The Seasonal Almanac: Autumn Acorns From Oak Trees, Parade of Planets and Colors of the Moon

The Seasonal Almanac covers astronomical events and nature, including autumn acorns from oak trees, planets visible after sunset and colors that surround the moon.

| October/November 1997

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    A picturesque view of Venus, Mars, Jupiter, and the Moon at dusk in Arizona's Superstition Mountains.
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    Leonid meteor streaks through sky during meteor shower at Organ Pipe Cactus National Monument.
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    We all have been reminded at some time or other that mighty oaks from little acorns grow. But how often do we really look at this fruit in all its variety of size, shape, and styling?

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The Seasonal Almanac shares astronomical events in October and November 1997. This issue includes autumn acorns from oak trees, a parade of planets and colors around the moon. 

We all know that autumn acorns from oak trees fall and accumulate on the ground in fall, of course. And we all have been reminded at some time or other that mighty oaks from little acorns grow. But how often do we really look at this fruit in all its variety of size, shape, and styling?

Each acorn has its cup, but that cup may be very shallow or may almost completely enclose the nut. The cup may be rough, prickly, or have smooth scales. The nut itself may be roundish, tapered, or even cylindrical. The surface of the acorn nut sometimes has a rather rough finish but may also have a seemingly waxed or varnished look and feel. Then there is the color of acorns. The variety is not as great as that of autumn leaves, but you'll be surprised if you start picking them up and looking. You'll see mixtures of green, yellow, and every kind of brown from tan to mahogany. The hues are muted compared to some autumn leaves, but perhaps that is a pleasant contrast—and it seems appropriate for so humble a thing.

Acorns come only from oaks. There are two major classes of oak, the white oak group (with rounded leaf lobes) and black oak groups (with pointy leaf lobes), and their acorns are remarkably different in their life-stories as well as in some other ways.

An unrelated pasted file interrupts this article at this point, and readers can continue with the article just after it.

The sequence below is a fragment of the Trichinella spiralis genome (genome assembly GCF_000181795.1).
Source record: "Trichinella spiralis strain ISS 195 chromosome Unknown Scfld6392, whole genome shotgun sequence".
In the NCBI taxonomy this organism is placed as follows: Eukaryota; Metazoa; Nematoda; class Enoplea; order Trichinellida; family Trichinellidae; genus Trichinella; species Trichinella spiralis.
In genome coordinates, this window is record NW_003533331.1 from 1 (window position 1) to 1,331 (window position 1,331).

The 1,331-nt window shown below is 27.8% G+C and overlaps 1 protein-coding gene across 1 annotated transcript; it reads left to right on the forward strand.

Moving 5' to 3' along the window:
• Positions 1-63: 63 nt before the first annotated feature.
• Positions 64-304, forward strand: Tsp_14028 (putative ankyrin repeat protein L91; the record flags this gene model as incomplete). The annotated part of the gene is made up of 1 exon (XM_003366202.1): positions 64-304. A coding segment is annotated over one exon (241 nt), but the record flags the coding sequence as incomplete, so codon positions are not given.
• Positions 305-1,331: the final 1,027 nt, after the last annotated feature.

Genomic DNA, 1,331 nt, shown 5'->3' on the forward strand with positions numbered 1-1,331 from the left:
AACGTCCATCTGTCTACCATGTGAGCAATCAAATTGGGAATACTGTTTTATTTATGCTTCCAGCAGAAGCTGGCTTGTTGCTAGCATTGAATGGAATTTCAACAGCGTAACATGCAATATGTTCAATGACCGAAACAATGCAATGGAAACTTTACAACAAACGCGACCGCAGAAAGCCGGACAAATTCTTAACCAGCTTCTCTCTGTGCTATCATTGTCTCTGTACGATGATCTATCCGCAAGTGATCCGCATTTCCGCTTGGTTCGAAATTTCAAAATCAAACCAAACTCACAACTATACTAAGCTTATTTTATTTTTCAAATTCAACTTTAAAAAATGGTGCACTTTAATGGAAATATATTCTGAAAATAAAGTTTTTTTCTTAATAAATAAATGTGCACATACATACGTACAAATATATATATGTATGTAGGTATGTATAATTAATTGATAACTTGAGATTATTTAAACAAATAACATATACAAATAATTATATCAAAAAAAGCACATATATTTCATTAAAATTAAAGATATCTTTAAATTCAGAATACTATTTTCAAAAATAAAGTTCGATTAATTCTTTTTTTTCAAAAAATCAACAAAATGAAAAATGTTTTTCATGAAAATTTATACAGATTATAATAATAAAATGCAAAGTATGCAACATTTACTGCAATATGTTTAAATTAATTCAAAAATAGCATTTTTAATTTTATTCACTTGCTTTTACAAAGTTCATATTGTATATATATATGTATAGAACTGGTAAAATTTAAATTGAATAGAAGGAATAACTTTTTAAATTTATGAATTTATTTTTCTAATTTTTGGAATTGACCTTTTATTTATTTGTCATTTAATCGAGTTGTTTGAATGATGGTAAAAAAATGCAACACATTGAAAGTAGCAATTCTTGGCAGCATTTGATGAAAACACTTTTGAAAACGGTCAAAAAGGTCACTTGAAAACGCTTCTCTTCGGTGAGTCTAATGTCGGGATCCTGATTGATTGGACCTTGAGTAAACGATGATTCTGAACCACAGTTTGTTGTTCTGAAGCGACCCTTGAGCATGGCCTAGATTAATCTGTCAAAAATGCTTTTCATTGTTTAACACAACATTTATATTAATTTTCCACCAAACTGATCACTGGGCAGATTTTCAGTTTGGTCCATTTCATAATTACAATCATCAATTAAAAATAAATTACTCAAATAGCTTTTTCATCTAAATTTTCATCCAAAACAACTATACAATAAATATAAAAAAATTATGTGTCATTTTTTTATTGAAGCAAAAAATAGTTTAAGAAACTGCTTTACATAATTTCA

Perfect acorns of the white oak itself are hard to find because they grow and fall in just a few months, and then quickly decay or are seized as food by a wide variety of animals and birds. They're also hard to find because the white oak doesn't mature enough to bear acorns for about 50 years! In contrast, acorns of the black oak family take two years to ripen, so some are always on the tree. In fact, there may be two generations of them, distinguishable by size, on a tree at once. Furthermore, once these acorns do fall to the ground, they prove quite resistant to disintegration and are not a favored food of wildlife because they are bitter. The acorns of the chestnut oak, a member of the white oak family, are said to be the sweetest (in northern forests at least) for human beings to roast and eat.

Can acorns or their gatherers be weather prognosticators? Some people say that if squirrels are collecting unusually great numbers of acorns in autumn, a hard winter is sure to follow. That either trees or squirrels or both could be affected by a prolonged spell of cool weather in summer or autumn seems reasonable enough. But temperatures rarely remain significantly below-average (or above-average) for several seasons in a row—a very cold autumn is not frequently followed by a very cold winter. Only factors like certain ocean current temperature changes in parts of the mighty Pacific seem to be reliable predictors of what some regions' general weather will be like months in the future.

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